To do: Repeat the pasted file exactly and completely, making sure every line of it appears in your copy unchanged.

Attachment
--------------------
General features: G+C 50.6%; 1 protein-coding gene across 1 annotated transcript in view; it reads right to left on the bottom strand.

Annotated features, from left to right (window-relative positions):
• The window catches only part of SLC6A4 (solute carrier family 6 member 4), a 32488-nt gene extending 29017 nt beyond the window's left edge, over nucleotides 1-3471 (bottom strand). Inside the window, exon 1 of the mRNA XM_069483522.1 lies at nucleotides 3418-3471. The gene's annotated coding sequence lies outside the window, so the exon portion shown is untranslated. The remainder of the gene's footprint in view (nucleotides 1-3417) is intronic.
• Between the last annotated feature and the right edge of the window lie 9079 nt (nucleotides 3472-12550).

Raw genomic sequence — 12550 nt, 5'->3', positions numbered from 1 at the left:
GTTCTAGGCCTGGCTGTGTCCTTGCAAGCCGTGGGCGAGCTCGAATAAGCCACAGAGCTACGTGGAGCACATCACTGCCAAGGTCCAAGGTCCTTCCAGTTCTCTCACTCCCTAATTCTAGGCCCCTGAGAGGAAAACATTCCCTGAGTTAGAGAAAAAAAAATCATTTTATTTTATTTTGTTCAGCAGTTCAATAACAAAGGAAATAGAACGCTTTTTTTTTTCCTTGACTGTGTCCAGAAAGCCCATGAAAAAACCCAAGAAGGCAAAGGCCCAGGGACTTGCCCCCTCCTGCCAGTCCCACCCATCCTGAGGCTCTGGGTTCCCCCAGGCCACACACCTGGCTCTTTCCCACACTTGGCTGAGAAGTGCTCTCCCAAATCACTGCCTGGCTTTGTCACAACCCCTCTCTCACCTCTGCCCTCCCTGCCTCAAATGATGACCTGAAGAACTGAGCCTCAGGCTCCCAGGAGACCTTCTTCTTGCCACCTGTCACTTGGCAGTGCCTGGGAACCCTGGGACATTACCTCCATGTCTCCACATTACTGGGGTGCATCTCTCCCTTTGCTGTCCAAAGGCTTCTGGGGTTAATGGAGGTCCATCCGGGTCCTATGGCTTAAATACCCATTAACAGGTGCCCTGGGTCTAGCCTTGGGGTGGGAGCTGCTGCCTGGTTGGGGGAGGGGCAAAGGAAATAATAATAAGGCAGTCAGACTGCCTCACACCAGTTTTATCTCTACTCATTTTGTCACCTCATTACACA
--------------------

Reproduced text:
General features: G+C 50.6%; 1 protein-coding gene across 1 annotated transcript in view; it reads right to left on the bottom strand.

Annotated features, from left to right (window-relative positions):
• The window catches only part of SLC6A4 (solute carrier family 6 member 4), a 32488-nt gene extending 29017 nt beyond the window's left edge, over nucleotides 1-3471 (bottom strand). Inside the window, exon 1 of the mRNA XM_069483522.1 lies at nucleotides 3418-3471. The gene's annotated coding sequence lies outside the window, so the exon portion shown is untranslated. The remainder of the gene's footprint in view (nucleotides 1-3417) is intronic.
• Between the last annotated feature and the right edge of the window lie 9079 nt (nucleotides 3472-12550).

Raw genomic sequence — 12550 nt, 5'->3', positions numbered from 1 at the left:
GTTCTAGGCCTGGCTGTGTCCTTGCAAGCCGTGGGCGAGCTCGAATAAGCCACAGAGCTACGTGGAGCACATCACTGCCAAGGTCCAAGGTCCTTCCAGTTCTCTCACTCCCTAATTCTAGGCCCCTGAGAGGAAAACATTCCCTGAGTTAGAGAAAAAAAAATCATTTTATTTTATTTTGTTCAGCAGTTCAATAACAAAGGAAATAGAACGCTTTTTTTTTTCCTTGACTGTGTCCAGAAAGCCCATGAAAAAACCCAAGAAGGCAAAGGCCCAGGGACTTGCCCCCTCCTGCCAGTCCCACCCATCCTGAGGCTCTGGGTTCCCCCAGGCCACACACCTGGCTCTTTCCCACACTTGGCTGAGAAGTGCTCTCCCAAATCACTGCCTGGCTTTGTCACAACCCCTCTCTCACCTCTGCCCTCCCTGCCTCAAATGATGACCTGAAGAACTGAGCCTCAGGCTCCCAGGAGACCTTCTTCTTGCCACCTGTCACTTGGCAGTGCCTGGGAACCCTGGGACATTACCTCCATGTCTCCACATTACTGGGGTGCATCTCTCCCTTTGCTGTCCAAAGGCTTCTGGGGTTAATGGAGGTCCATCCGGGTCCTATGGCTTAAATACCCATTAACAGGTGCCCTGGGTCTAGCCTTGGGGTGGGAGCTGCTGCCTGGTTGGGGGAGGGGCAAAGGAAATAATAATAAGGCAGTCAGACTGCCTCACACCAGTTTTATCTCTACTCATTTTGTCACCTCATTACACA